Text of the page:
The unexpected popularity of environmentalist and Brazilian presidential candidate, Marina Silva, could boost opportunities for solar in the Latin American country, analysts have said.
At the end of August, polls on Brazil’s presidential race predicted Socialist Party candidate, Marina Silva, had a narrow lead on the current president and Labour Party leader, Dilma Rousseff.
As a well known environmentalist and activist, Silva’s lead has placed solar further into the spotlight of already energy intense debates.
The former candidate for the Socialist Party and renewable energy advocate, Eduardo Campos died in a plane crash in August, leaving Silva to reluctantly take up the presidential race.
Silva was a former Green Party politician and environment minister for the Labour government, but quit over logging disputes. Silva is said to be drawing votes due to her anti-establishment appeal and Evangelical Christian status.
Frost & Sullivan innovation consultant, Pramod Dibble told PV Tech if Silva did win, “it will be a major boom for the solar industry given her rhetoric and policies”.
Executive director of the Brazilian solar association, ABSOLAR, Rodrigo Lopes Sauaia told PV Tech that “for PV and renewables, this election is an opportunity”.
Frederico Boschin, senior associate at Souza, Berger, Simões e Plastina, a specialist renewable energy lawyer firm, told PV Tech “some people think Silva is a radical in respects to environmental policy, but in fact she is a very firm politician, due to the fact that she gives a push towards renewable energy in Brazil”.
“Politicians are discussing strategic topics of our country; infrastructure and especially electricity is a strategic topic,” said Sauaia.
Due to higher electric prices from a recent drought preventing hydro generation, more expensive fossil fuels have been used in Brazil. “Prices have sky rocketed”, said Sauaia, with increases above 30% in electricity prices.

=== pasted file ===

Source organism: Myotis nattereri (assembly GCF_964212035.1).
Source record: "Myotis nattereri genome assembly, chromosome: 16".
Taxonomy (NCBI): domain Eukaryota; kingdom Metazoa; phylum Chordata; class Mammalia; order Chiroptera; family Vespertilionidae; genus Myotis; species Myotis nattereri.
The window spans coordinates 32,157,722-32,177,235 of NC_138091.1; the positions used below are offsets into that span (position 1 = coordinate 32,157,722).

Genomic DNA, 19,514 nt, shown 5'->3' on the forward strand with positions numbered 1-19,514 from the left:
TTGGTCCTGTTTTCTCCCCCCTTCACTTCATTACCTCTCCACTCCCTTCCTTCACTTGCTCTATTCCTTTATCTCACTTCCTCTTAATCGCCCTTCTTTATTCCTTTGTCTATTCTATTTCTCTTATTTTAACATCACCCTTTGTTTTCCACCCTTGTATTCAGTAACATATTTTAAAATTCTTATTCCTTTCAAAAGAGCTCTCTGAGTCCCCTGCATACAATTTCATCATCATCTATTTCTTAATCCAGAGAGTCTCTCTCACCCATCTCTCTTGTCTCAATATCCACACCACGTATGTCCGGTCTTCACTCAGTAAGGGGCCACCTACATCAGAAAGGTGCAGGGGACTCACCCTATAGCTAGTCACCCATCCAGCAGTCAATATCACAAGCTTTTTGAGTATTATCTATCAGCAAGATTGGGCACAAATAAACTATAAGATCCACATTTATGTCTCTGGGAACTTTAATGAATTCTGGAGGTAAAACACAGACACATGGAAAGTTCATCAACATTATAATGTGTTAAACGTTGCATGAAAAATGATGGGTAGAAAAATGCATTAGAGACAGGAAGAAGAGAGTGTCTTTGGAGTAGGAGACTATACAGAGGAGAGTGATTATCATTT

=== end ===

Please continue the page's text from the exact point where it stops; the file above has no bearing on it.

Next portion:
As a result of the national election and the drought, and the quick deployment speed and predictable generation of solar, there is “an opportunity”, said Sauaia.
As the head of alternative energy at Brazil’s national development bank (BNDES), Antonio Tovar, and Mauricio Tolmasquim, the CEO of the Ministry of Mines and Energy’s research arm, EPE have recently backed solar, and the government has recently introduced local content funding and auctions for solar, PV is “being debated a lot by the presidential campaigns” said Sauaia.
“The topic of electricity and energy overall is a very intense debate topic for this election. As a consequence candidates are stating clearly a commitment to PV and renewables.” Sauaia said voters are more engaged in energy debates than previous elections.
“We are very much looking forward to auction and election; debates will give PV more visibility and increase awareness on population of solar as a real alternative.”
Even if Silva loses, Dibble said the presidential winner “will have to make concessions” on energy policies – for “the population not voting for them, for coalition building and bringing the country back together.”
Sauaia said ABSOLAR is expecting good solar development “irrespective of who is elected – the time for the technology is right in the country, costs are going down, electric prices are up, our solar resource is very good and there is interest”.
In the run up top the election, Sauaia said ABSOLAR was talking to potential candidates and discussing solar with the government, and has been “very welcome”.
The first round of the election vote is to be held on 5 October; according to the Brazilian Institute of Public Opinions and Statistics, Ibope, Silva has 29% voter support.
Rousseff has 34%, down from 38% in an August poll.
Running for the Brazilian Social Democratic Party, Aecio Neves has 19%, down from 23%.
Previously the presidential race was concentrated between Neves and Rousseff.
The late Campos offered Silva the vice president running mate position after Silva’s own party, the Sustainability Network, was dubiously refused legitimacy to run.
The poll showed that Silva could win by 9% in the second round of votes, the 26 October.
More than 2,500 people were surveyed from across Brazil between 23-26 August, with a margin error of 2% plus or minus.